Turn the light switch on, and your lights should light right up. Mine work great and are plenty bright for my dad’s shed.

Here’s what the shed lighting looks like at night:

My solar shed lights are BRIGHT! They light up the entire shed beautifully.

Not too shabby, if I do say so myself. 😉

DIY Solar Shed Lights Wiring Diagram

Here’s the wiring diagram for DIY 12V solar lights for a shed:

Note: This wiring diagram doesn’t include the fuse block I used because it’s unnecessary if you are able to connect multiple wires to your battery terminals.

How I Sized My System

My goal was to make solar-powered shed lights that could run for 1-2 hours.

With that in mind, here’s how I picked my components:


LED lights are the best option for solar power systems because of their energy efficiency. So I picked out some 12V LED strip lights that consume a maximum of 18W when running at peak brightness.


I knew I wanted to use a lead acid battery to keep costs low. I also needed a big enough battery to keep the shed lights running for 1-2 hours.

Running 18W lights for 1 hour consumes 18Wh of energy (18W * 1 hr = 18Wh). Running them for 2 hours consumes 36Wh of energy (18W * 2 hrs = 36Wh). If you’re running multiple loads off your battery, you can use my solar load power consumption calculator to find your total power consumption.

With these things in mind, I settled on a 12V 7Ah SLA battery, which on paper has a capacity of 84Wh (12V * 7Ah = 84Wh).

However, I knew a lead acid battery only has 50% usable capacity, so in reality the battery could only provide 42Wh of energy (84Wh * 50% = 42Wh.)

No battery is perfectly efficient at discharging, and discharge rates and temperatures affect a battery’s capacity as well. I did a back-of-the-napkin factoring in of these inefficiencies and determined that 7 amp-hours was still enough for my needs.

Solar Panel

My dad rarely uses his shed at night, so I didn’t need a panel that could recharge the battery in a day. I just needed a panel that could recharge it eventually.

I picked a small 20W 12V solar panel. Using my solar charge time calculator, I calculated that with a 20W panel — and PWM charge controller, which I’ll discuss next — it’d take 4.7 peak sun hours to recharge a 12V 7Ah lead acid battery.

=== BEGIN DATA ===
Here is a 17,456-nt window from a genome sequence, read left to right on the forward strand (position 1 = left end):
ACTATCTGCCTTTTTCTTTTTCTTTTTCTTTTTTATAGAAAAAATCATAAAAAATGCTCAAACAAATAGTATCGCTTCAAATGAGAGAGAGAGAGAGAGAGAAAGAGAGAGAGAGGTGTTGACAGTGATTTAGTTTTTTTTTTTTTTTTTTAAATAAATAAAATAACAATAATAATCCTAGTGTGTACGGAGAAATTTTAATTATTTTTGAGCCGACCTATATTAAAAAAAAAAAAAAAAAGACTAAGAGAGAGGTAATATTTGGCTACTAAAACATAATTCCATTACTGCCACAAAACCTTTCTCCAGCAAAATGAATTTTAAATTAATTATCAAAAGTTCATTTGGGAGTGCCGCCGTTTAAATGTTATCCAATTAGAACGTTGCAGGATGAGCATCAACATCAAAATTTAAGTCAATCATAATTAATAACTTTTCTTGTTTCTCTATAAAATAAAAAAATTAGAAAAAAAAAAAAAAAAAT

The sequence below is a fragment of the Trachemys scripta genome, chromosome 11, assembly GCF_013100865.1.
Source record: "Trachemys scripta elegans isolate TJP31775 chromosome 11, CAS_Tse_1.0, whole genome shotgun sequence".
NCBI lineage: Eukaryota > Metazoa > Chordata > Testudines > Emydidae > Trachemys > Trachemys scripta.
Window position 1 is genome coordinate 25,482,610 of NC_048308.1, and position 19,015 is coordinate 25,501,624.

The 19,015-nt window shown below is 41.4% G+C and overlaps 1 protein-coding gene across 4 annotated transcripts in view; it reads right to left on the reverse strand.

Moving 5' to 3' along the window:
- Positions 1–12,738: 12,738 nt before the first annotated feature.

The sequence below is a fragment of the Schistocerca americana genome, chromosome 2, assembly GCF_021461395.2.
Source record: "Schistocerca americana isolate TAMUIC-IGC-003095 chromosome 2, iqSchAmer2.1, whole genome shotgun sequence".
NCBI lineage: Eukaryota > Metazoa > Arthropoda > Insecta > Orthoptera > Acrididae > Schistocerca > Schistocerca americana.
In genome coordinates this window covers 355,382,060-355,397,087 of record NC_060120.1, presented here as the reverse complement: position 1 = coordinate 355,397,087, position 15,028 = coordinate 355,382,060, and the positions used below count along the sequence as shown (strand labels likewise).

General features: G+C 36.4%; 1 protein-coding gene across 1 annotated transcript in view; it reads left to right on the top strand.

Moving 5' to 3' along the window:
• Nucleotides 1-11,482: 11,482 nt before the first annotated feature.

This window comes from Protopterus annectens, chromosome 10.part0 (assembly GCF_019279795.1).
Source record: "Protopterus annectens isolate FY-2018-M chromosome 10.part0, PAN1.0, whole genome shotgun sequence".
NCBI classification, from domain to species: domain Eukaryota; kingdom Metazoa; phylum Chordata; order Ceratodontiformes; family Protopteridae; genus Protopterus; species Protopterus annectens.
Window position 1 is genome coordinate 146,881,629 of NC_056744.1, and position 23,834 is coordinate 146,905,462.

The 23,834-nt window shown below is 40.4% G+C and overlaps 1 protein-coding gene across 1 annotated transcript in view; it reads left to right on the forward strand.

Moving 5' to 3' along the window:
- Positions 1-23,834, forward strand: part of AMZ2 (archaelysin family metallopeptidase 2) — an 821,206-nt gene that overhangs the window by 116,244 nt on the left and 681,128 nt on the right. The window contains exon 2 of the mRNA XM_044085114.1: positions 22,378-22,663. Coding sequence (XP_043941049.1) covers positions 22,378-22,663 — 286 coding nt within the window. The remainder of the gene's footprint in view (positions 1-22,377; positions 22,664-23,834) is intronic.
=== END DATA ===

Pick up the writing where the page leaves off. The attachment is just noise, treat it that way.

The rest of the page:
That means a 20W panel could recharge the battery in about 1-2 sunny days — plenty quick for my purposes.

To be frank, I could’ve sized my panel a bit smaller, but I found that 20 watt panels are only a few bucks more than 10 watt panels. 20 watts was the best bang for my buck.

Solar Charge Controller

I knew I wanted to use a PWM solar charge controller because they’re much cheaper than MPPT charge controllers.

The charge controller also needed to be compatible with 12V solar power systems and able to handle the maximum current output by the solar panel. (A 20W 12V panel will put out around 1-1.5 amps in optimal conditions.)

These aren’t exactly demanding requirements, so I just picked up a cheap and reliable PWM charge controller from Renogy, the Wanderer 10A. It’s compatible with 12V and 24V solar power systems and has a current rating of 10 amps.

Add-ons and Upgrades

This is the simplest solar power shed you can make — it just powers some lights.

Here are a few ways to add on to the system to improve its performance or power more devices:

  • Protect the battery from extreme temperatures. Extreme heat and cold can worsen a battery’s performance and shorten its lifespan. You can limit the chance your battery overheats by connecting a temperature sensor to the charge controller. The sensor helps the controller provide accurate temperature compensation. (Note: The PWM charge controller I used and linked to above doesn’t have a port for a temperature sensor. You’ll need a different charge controller if you want to use one.)
  • Power more 12V DC devices. Want more than just solar power lights for your shed? Good news — you can easily expand this system. Decide what other devices you want to power with solar energy, calculate your energy needs, and then upgrade the components and wiring as necessary. You can still use the wiring diagram above and simply wire the other 12 volt DC devices (such as a 12 volt fan) to the fuse block. Insert the correctly sized fuse and you’re good to go.
  • Power AC devices. Interested in solar-powered power tools? Decide what AC tools and devices you want to add. Then calculate your energy needs and upgrade the components and wiring as necessary. Use the wiring diagram above and then connect an inverter to the battery. You can plug your power tools into the inverter like you would a normal wall outlet. Aww yeah!
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Alex Beale
Alex Beale is the founder and owner of Footprint Hero. As a self-taught DIY solar enthusiast, Alex has spent 4 years producing educational solar content across YouTube, TikTok, Instagram, and the Footprint Hero blog. During that time, he's built Footprint Hero to over 7 million blog visits and 18 million YouTube views. He lives in Tennessee.